Am I legally obligated to send my daughters for their visitation with their father if he keeps changing the schedule?

I am ordered to let my daughters fly to their dad’s house every summer 3 days after school is out. We have been doing this every year with no issues until he recently became angry about other matters. He did not fly the children out at the scheduled time but proposed a later date. I agreed to the later date, but then he said he wasn’t flying them out at all in a text message to them and I, then said he did know maybe he was. It is now less than 2 weeks from the designated date and he will not return texts or calls from me or his daughters. At this point am I still legally obligated to send them? This is disruptive to our whole house hold, we can make no summer plans, and frankly it has devastated my daughters thinking that their dad doesn’t want to see them. He has not followed the court order and keeps changing plans, am I prisoner to his last minute whims?

Asked on June 21, 2016 under Family Law, Washington

Answers:

B.H.F., Member, Texas State Bar / FreeAdvice Contributing Attorney

Answered 4 years ago | Contributor

You are only legally obligated to do what the court has ordered you to do.  Nothing more.  If the final order provides a set date for the summer visits to begin and that date has passed because of his actions, then you are not legally obligated to send your children.
If you agreed to one date, because the order provided for it and you agreed to it....you should still honor the agreement.  If the date you agreed to has now passed, then you are not required to send the children. 
If you agreed to one date, but that date has not passed... but he is now rejecting that date or withdrawing the agreement for that date... then you are not required to send the children.  To cover yourself, send one last email that reads to the effect:  'since you have not confirmed that you will or will not be picking up the children on  _____ date, I will not be preparing the girls to go with you on that date this summer.'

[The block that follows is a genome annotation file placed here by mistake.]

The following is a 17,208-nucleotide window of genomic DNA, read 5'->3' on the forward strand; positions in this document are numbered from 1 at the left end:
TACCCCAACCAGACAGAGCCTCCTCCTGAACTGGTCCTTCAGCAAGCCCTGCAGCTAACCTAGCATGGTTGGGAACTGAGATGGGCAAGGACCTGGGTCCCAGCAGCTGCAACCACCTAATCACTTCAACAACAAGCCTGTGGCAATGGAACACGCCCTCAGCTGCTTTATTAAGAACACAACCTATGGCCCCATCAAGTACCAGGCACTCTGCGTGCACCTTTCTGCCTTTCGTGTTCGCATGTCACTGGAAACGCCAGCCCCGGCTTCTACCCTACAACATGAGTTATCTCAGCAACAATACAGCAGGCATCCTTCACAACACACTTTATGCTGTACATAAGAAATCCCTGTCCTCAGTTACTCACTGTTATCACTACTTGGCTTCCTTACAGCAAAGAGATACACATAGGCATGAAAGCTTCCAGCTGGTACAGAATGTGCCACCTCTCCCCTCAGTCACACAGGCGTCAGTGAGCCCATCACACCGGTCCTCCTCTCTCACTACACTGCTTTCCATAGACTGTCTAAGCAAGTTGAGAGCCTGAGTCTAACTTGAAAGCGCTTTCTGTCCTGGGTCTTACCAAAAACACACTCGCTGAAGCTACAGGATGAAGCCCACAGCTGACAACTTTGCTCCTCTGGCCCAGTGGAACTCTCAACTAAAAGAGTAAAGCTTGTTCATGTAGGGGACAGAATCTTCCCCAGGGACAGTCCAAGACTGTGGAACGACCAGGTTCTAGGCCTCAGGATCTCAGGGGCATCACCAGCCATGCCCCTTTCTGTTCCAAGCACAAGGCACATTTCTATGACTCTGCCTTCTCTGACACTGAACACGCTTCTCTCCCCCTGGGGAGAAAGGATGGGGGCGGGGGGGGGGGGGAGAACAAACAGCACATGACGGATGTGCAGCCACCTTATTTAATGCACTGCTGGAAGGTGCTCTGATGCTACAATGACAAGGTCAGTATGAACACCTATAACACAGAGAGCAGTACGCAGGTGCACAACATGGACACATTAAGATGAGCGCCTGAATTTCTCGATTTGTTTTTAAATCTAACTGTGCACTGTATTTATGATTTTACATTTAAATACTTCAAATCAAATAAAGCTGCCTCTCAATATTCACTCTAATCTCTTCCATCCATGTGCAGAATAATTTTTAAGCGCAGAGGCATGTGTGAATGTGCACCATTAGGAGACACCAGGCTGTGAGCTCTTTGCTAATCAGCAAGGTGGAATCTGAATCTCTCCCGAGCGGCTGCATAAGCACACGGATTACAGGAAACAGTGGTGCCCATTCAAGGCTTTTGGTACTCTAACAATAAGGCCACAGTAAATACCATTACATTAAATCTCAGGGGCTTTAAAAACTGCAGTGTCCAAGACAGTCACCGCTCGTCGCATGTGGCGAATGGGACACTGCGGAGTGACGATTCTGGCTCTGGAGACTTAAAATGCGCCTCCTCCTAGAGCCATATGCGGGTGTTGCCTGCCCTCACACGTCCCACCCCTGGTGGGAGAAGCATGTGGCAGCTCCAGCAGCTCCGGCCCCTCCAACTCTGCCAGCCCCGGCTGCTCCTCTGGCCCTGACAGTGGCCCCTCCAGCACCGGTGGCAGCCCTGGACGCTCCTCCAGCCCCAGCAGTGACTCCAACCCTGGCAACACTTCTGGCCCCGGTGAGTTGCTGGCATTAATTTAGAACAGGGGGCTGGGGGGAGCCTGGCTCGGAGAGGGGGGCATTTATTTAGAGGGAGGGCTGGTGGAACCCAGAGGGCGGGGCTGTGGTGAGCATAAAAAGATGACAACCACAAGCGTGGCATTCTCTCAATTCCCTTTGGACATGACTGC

You are not a prisonor to his whims.  You are only bound by the final order.  In the future, stick to the provisions in the order to reduce conflicts and stress on your family.
It sounds like dad has multiple issues.  For what ever reason, his issues are now affecting the kiddos.  Your ex- may not be open to discussions since you indicate that he has cut off all contact.  However, his failure to communicate creates problems for everyone.  As an olive branch, you may want to see if he would be open to meeting with a parenting facilitator.  There are facilitators that will meet with the parents via teleconferencing and skyping.  Until the root issues are resolved, these issues will continue to effect your children and they don't deserve to be in the middle... and you and your family deserve to have a life. 


IMPORTANT NOTICE: The Answer(s) provided above are for general information only. The attorney providing the answer was not serving as the attorney for the person submitting the question or in any attorney-client relationship with such person. Laws may vary from state to state, and sometimes change. Tiny variations in the facts, or a fact not set forth in a question, often can change a legal outcome or an attorney's conclusion. Although AttorneyPages.com has verified the attorney was admitted to practice law in at least one jurisdiction, he or she may not be authorized to practice law in the jurisdiction referred to in the question, nor is he or she necessarily experienced in the area of the law involved. Unlike the information in the Answer(s) above, upon which you should NOT rely, for personal advice you can rely upon we suggest you retain an attorney to represent you.